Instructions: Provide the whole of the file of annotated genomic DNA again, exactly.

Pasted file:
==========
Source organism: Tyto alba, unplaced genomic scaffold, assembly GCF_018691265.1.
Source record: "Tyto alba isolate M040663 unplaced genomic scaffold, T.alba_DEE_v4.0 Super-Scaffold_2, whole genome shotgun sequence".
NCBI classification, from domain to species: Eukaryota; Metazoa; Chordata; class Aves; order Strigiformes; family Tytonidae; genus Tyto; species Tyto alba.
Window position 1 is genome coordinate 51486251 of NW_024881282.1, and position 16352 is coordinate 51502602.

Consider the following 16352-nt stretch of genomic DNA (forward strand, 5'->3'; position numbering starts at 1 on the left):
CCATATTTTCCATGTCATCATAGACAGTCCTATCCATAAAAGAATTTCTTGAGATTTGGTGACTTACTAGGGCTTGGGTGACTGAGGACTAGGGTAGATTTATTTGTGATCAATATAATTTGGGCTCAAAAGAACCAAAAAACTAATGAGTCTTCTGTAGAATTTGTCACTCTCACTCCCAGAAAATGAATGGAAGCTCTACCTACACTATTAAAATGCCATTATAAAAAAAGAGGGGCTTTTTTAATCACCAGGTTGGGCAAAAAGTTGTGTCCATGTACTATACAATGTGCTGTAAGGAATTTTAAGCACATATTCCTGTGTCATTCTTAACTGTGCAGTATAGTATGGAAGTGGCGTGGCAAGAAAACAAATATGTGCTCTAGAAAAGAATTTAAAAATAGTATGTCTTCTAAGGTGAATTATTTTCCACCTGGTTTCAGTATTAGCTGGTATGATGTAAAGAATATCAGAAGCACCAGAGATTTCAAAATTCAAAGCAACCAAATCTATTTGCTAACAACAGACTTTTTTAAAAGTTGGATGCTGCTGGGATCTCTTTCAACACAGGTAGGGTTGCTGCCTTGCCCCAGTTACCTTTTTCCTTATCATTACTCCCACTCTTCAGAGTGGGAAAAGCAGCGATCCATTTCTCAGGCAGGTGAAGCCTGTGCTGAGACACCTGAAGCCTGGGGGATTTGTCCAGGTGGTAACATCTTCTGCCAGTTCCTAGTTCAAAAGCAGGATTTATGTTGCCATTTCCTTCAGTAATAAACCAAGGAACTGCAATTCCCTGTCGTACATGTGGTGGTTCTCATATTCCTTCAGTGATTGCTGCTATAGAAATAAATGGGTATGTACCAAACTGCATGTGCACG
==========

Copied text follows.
Source organism: Tyto alba, unplaced genomic scaffold, assembly GCF_018691265.1.
Source record: "Tyto alba isolate M040663 unplaced genomic scaffold, T.alba_DEE_v4.0 Super-Scaffold_2, whole genome shotgun sequence".
NCBI classification, from domain to species: Eukaryota; Metazoa; Chordata; class Aves; order Strigiformes; family Tytonidae; genus Tyto; species Tyto alba.
Window position 1 is genome coordinate 51486251 of NW_024881282.1, and position 16352 is coordinate 51502602.

Consider the following 16352-nt stretch of genomic DNA (forward strand, 5'->3'; position numbering starts at 1 on the left):
CCATATTTTCCATGTCATCATAGACAGTCCTATCCATAAAAGAATTTCTTGAGATTTGGTGACTTACTAGGGCTTGGGTGACTGAGGACTAGGGTAGATTTATTTGTGATCAATATAATTTGGGCTCAAAAGAACCAAAAAACTAATGAGTCTTCTGTAGAATTTGTCACTCTCACTCCCAGAAAATGAATGGAAGCTCTACCTACACTATTAAAATGCCATTATAAAAAAAGAGGGGCTTTTTTAATCACCAGGTTGGGCAAAAAGTTGTGTCCATGTACTATACAATGTGCTGTAAGGAATTTTAAGCACATATTCCTGTGTCATTCTTAACTGTGCAGTATAGTATGGAAGTGGCGTGGCAAGAAAACAAATATGTGCTCTAGAAAAGAATTTAAAAATAGTATGTCTTCTAAGGTGAATTATTTTCCACCTGGTTTCAGTATTAGCTGGTATGATGTAAAGAATATCAGAAGCACCAGAGATTTCAAAATTCAAAGCAACCAAATCTATTTGCTAACAACAGACTTTTTTAAAAGTTGGATGCTGCTGGGATCTCTTTCAACACAGGTAGGGTTGCTGCCTTGCCCCAGTTACCTTTTTCCTTATCATTACTCCCACTCTTCAGAGTGGGAAAAGCAGCGATCCATTTCTCAGGCAGGTGAAGCCTGTGCTGAGACACCTGAAGCCTGGGGGATTTGTCCAGGTGGTAACATCTTCTGCCAGTTCCTAGTTCAAAAGCAGGATTTATGTTGCCATTTCCTTCAGTAATAAACCAAGGAACTGCAATTCCCTGTCGTACATGTGGTGGTTCTCATATTCCTTCAGTGATTGCTGCTATAGAAATAAATGGGTATGTACCAAACTGCATGTGCACG